When Facebook acquired Oculus VR last month, mass hysteria ensued. Gaming experts unanimously disapproved Facebook’s $2 billion takeover of the virtual reality specialists. Some developers went to such an extent that they cancelled the compatible video games which were previously announced for the Oculus Rift.
While all were busy deriding the move, no one thought about the other non-gaming uses of this upcoming VR headset. One such story is that of a cancer patient named Roberta Firstenberg, who loved going outside her house and walking in her garden but couldn't due to her failing health.
This is where the Rift came into play and fulfilled a dying woman desire. Roberta's granddaughter Priscilla used her connections in the gaming industry to obtain an unreleased Oculus display. She then programmed the Oculus Tuscany demo into the one that made her grandmother get the feeling of walking again – all thanks to the Rift.
Her last few months were spent gliding around a virtual Tuscan villa. But her time wasn’t just spent in Tuscany, thanks to her granddaughter; Roberta got a taste of other cities from around the world too.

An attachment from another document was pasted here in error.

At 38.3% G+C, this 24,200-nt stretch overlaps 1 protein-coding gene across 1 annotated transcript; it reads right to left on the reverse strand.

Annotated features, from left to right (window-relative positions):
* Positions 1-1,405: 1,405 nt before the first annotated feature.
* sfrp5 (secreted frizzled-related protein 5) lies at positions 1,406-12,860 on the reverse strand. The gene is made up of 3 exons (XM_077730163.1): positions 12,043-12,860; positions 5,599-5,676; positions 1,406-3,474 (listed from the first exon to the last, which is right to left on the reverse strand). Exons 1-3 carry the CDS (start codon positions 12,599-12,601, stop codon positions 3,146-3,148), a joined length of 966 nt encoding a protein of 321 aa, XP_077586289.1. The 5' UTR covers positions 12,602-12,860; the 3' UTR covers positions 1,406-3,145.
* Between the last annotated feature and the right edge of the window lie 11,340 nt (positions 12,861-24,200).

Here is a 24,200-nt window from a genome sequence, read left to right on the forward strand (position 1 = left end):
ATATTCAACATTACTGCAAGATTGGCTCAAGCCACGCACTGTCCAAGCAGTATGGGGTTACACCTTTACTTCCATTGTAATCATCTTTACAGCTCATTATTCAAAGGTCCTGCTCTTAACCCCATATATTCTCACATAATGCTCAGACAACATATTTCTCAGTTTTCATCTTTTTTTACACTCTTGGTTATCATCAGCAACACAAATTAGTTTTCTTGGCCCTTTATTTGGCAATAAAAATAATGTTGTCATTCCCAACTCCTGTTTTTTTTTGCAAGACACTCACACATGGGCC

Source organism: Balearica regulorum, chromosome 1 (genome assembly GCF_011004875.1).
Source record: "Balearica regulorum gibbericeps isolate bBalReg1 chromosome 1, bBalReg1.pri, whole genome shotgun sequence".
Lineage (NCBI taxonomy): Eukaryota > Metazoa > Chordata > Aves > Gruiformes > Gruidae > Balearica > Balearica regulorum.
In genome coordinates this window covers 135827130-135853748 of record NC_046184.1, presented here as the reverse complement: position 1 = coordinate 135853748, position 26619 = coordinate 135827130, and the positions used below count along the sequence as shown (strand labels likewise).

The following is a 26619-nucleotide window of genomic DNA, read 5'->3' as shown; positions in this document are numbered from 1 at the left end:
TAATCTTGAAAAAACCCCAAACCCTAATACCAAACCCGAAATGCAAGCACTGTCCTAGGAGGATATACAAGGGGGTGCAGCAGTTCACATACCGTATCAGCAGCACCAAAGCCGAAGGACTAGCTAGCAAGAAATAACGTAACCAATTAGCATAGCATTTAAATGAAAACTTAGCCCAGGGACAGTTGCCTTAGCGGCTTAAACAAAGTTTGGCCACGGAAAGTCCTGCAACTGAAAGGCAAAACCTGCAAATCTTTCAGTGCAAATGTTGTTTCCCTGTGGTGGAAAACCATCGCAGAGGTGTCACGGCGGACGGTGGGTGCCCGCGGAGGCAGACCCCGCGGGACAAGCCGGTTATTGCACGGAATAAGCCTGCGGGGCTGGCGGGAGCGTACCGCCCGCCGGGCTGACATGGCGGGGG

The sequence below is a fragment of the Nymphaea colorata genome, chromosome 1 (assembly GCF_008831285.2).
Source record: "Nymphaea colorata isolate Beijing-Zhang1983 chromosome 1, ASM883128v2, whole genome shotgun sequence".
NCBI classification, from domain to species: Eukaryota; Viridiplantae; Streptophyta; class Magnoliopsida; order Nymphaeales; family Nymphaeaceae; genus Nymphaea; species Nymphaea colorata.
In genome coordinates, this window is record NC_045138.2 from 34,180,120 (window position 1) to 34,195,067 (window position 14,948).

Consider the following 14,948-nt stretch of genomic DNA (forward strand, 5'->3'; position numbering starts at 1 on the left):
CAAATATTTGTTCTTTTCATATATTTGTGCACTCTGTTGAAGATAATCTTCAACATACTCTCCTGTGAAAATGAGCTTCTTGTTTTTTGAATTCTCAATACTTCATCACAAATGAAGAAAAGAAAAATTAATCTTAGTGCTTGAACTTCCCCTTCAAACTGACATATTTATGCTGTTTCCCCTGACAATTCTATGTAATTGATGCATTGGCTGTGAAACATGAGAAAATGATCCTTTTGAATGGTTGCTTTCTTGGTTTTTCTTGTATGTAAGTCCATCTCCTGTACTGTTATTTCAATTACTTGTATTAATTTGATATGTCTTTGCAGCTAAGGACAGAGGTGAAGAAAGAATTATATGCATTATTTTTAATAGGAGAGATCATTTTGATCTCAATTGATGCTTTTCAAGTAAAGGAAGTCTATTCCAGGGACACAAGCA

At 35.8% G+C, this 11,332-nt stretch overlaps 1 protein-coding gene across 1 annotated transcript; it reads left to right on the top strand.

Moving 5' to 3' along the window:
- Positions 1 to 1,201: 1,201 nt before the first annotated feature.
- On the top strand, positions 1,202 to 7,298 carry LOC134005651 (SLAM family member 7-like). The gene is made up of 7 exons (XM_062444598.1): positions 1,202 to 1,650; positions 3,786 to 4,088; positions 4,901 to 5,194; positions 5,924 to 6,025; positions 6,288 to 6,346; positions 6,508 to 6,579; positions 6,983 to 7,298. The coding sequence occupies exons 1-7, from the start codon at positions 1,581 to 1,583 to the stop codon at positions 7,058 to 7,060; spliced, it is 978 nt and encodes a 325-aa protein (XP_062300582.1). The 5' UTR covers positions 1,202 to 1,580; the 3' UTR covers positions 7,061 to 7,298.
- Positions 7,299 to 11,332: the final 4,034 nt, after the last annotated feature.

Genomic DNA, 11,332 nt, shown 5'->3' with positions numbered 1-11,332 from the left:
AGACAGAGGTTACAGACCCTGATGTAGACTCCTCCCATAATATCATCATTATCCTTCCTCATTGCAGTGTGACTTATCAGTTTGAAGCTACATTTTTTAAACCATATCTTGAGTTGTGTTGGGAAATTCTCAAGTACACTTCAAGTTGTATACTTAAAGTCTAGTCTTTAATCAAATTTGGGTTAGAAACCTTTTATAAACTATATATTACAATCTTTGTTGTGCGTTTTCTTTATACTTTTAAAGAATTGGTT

More virtual experiments of the kind were in the works when Roberta's condition worsened, and she sadly passed away.
Roberta’s story should act as an eye opener. Her story should also change the thinking of those who want to pigeonhole Oculus Rift and other VR headset into the video game industry. The Rift's scope extends far beyond video games and into the actual real world.
For a start, it can revolutionize the way we interact with each other through social networking. Since Mark Zuckerburg and his pals over at Facebook know a thing or two about their niche, maybe we should keep an open mind and let them do their thing before going all mega-critical on him.